Norwich link to 'book that changed the world'
2011: Norwich has a special link with this year's worldwide celebrations of the 400th anniversary of the Authorized King James Bible - often called 'the book that changed the world.' Mike Wiltshire reports.
Even today, the Bible in many versions remains the world's best seller with more than 100 million copies sold each year.
In 1604, a brilliant 45-year-old Latin scholar, Dr John Overall (pictured right), who had been born in East Anglia and was later to briefly become Bishop of Norwich, was chosen to have a leading role among a group of biblical revisers in Westminster. Dr Overall was then Dean of St Paul's, London.
In all, it took seven years for 54 scholars translators in the UK to complete the historic Authorized Version (AV).
Encouraged by the radical Puritans, King James 1, son of Mary Queen of Scotland, strongly believed the Bible should be available in English for ordinary people, not just the clergy. They were turbulent times: the 1611 Bible appeared six years after the Gunpowder Plot to blow up the King and Parliament and five years before the death of Shakespeare in 1616. James 1 died in 1625.
But there is a poignant twist in the story of Dr John Overall (1559-1619), who was admired for his saintly life and great scholarship as a professor of divinity at Cambridge. He is considered one of the early fathers of the Anglican Church and, in his day, 'the most scholarly divine in England'.
During the translating of the Bible, Dr Overall's beautiful wife, Anne Overall, ran off with a Yorkshire courtier, Sir John Selby. John Overall was a chaplain to Queen, and the scandal became well-known.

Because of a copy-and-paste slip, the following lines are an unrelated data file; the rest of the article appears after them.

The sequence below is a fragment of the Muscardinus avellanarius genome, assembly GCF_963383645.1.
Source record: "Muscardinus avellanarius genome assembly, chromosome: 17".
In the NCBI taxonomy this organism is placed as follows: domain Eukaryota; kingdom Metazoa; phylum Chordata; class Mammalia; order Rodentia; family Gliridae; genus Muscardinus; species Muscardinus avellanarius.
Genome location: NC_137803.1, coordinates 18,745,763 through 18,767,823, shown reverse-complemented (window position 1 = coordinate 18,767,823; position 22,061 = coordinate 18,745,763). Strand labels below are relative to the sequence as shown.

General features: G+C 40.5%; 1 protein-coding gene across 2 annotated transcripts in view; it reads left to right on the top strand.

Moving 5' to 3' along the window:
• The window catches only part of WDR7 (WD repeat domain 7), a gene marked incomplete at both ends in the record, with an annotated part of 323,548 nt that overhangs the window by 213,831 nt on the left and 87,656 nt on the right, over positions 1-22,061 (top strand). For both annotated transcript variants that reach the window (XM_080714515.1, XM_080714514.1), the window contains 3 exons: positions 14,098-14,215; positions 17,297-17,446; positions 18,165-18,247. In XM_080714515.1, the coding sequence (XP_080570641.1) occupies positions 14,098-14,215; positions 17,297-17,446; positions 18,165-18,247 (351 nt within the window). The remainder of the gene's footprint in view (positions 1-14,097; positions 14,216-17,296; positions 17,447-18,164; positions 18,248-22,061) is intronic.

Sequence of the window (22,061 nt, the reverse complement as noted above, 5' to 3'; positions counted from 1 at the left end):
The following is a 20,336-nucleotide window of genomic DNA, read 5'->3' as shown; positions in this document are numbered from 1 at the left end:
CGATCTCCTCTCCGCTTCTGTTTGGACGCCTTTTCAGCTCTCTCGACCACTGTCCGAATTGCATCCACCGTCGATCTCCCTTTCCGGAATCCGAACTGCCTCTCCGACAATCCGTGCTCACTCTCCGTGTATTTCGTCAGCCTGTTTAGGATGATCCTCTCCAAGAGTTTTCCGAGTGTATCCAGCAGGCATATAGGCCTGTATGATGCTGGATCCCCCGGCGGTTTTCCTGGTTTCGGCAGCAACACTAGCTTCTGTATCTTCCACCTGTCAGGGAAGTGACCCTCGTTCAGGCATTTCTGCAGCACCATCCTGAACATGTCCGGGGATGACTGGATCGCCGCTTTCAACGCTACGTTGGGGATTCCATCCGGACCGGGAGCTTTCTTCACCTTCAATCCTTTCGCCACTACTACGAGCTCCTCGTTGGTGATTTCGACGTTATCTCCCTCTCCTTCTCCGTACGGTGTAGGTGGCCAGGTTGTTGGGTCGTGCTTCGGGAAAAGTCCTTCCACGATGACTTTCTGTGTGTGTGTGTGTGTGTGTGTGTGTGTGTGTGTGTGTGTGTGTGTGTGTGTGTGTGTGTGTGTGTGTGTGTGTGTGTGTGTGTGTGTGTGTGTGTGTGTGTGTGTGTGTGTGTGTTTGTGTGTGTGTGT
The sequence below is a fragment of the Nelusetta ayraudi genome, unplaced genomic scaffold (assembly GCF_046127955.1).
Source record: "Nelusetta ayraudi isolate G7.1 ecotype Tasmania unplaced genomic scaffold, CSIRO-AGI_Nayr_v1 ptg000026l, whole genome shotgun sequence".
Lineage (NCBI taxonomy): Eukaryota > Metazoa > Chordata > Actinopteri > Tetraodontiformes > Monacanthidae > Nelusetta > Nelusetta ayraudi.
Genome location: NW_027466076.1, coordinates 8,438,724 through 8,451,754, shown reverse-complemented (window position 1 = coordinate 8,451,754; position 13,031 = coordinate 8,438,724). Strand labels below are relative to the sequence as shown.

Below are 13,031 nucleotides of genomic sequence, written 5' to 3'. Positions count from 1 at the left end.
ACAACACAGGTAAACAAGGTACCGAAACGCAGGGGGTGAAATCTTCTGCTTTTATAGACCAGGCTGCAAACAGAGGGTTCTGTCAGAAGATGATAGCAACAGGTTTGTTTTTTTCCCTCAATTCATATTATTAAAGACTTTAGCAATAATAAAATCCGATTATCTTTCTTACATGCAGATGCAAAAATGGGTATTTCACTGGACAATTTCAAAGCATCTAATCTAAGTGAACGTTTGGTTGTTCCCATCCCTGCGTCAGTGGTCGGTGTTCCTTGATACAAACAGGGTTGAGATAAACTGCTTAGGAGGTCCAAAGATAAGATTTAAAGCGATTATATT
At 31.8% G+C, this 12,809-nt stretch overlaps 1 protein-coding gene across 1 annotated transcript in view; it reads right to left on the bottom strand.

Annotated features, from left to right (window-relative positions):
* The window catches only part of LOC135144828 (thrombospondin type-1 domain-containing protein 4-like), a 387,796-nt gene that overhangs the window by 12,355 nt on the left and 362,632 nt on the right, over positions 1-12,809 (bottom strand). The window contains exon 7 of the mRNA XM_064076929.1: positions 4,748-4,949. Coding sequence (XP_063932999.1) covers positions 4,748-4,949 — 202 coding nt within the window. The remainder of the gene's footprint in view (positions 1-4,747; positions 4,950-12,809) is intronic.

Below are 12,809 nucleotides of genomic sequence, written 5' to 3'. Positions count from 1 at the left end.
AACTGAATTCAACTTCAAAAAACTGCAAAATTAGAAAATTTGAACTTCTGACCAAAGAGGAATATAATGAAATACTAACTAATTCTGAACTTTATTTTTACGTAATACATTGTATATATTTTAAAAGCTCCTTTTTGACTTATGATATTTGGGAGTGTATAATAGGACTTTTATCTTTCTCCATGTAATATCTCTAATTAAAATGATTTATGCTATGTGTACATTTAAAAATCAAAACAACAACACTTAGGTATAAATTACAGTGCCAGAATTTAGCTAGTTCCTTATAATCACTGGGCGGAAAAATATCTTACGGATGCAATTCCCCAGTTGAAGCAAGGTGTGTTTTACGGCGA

For Dr Overall, who loved the Bible and was fond of quoting the Psalms, it was a bitter blow.
In 1614, he was made Bishop of Litchfield and Coventry. Then in 1618, he was elected Bishop of Norwich and died, aged only 60, in Norwich Cathedral, just a year later. He was buried in the south choir aisle.
Many believe that it was William Tyndale's first printed translation of the New Testament in 1525 that prepared the way for the King James Bible in 1611. This in turn, became a major influence on the English language.
The English AV Bible quickly spread worldwide as British influence extended across the globe, adding richness to the English language with many phrases in common use today such as "scapegoat", "let there be light", "the powers that be", "my brother's keeper", "broken hearted", "fight the good fight", "a man after his own heart", "signs of the times", "ye of little faith", and "eat drink and be merry".
Today, the Bible has been translated into more than 3,000 languages. It remains a unique book, having been written over a period of 1,600 years, by more than 40 authors of every sort, ranging from kings to fisherman, and poets to prophets, as they were 'moved by the Spirit of God'.
Many churches in the UK are organising extended public readings of the King James Bible as a celebration of its 400th anniversary. Popular newer versions of the Bible include the New International Version
and the New King James Version, the New Living Translation
and The Message.
Click here to read a modern-day Norwich link to the King James Bible.